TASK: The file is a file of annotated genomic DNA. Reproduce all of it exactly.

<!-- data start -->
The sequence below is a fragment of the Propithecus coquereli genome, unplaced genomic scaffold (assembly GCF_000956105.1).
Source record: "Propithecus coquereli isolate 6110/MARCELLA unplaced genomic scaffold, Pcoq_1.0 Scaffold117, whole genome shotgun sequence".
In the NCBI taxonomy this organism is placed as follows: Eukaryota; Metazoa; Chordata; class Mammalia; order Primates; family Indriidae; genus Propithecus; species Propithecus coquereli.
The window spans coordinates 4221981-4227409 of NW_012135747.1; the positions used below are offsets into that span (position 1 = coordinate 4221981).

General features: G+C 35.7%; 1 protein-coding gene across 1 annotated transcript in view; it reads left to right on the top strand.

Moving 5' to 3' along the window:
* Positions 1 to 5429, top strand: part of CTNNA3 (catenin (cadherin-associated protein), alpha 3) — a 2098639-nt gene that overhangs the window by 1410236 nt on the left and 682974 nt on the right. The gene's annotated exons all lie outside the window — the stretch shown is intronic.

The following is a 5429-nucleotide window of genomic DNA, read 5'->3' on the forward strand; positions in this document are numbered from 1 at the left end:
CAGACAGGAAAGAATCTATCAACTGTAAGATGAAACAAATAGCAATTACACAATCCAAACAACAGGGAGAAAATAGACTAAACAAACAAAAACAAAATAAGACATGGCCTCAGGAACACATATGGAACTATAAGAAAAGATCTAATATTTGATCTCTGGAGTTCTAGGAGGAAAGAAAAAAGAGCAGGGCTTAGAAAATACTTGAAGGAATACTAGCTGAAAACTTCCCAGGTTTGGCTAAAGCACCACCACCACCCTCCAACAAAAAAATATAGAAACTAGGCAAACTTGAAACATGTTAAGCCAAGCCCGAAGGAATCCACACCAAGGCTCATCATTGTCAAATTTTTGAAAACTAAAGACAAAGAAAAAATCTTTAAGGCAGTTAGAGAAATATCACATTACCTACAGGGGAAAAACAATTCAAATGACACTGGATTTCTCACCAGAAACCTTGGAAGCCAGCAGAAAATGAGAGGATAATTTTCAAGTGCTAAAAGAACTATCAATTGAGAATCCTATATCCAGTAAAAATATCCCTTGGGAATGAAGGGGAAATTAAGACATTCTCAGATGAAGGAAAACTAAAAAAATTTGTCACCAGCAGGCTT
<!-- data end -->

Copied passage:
The sequence below is a fragment of the Propithecus coquereli genome, unplaced genomic scaffold (assembly GCF_000956105.1).
Source record: "Propithecus coquereli isolate 6110/MARCELLA unplaced genomic scaffold, Pcoq_1.0 Scaffold117, whole genome shotgun sequence".
In the NCBI taxonomy this organism is placed as follows: Eukaryota; Metazoa; Chordata; class Mammalia; order Primates; family Indriidae; genus Propithecus; species Propithecus coquereli.
The window spans coordinates 4221981-4227409 of NW_012135747.1; the positions used below are offsets into that span (position 1 = coordinate 4221981).

General features: G+C 35.7%; 1 protein-coding gene across 1 annotated transcript in view; it reads left to right on the top strand.

Moving 5' to 3' along the window:
* Positions 1 to 5429, top strand: part of CTNNA3 (catenin (cadherin-associated protein), alpha 3) — a 2098639-nt gene that overhangs the window by 1410236 nt on the left and 682974 nt on the right. The gene's annotated exons all lie outside the window — the stretch shown is intronic.

The following is a 5429-nucleotide window of genomic DNA, read 5'->3' on the forward strand; positions in this document are numbered from 1 at the left end:
CAGACAGGAAAGAATCTATCAACTGTAAGATGAAACAAATAGCAATTACACAATCCAAACAACAGGGAGAAAATAGACTAAACAAACAAAAACAAAATAAGACATGGCCTCAGGAACACATATGGAACTATAAGAAAAGATCTAATATTTGATCTCTGGAGTTCTAGGAGGAAAGAAAAAAGAGCAGGGCTTAGAAAATACTTGAAGGAATACTAGCTGAAAACTTCCCAGGTTTGGCTAAAGCACCACCACCACCCTCCAACAAAAAAATATAGAAACTAGGCAAACTTGAAACATGTTAAGCCAAGCCCGAAGGAATCCACACCAAGGCTCATCATTGTCAAATTTTTGAAAACTAAAGACAAAGAAAAAATCTTTAAGGCAGTTAGAGAAATATCACATTACCTACAGGGGAAAAACAATTCAAATGACACTGGATTTCTCACCAGAAACCTTGGAAGCCAGCAGAAAATGAGAGGATAATTTTCAAGTGCTAAAAGAACTATCAATTGAGAATCCTATATCCAGTAAAAATATCCCTTGGGAATGAAGGGGAAATTAAGACATTCTCAGATGAAGGAAAACTAAAAAAATTTGTCACCAGCAGGCTT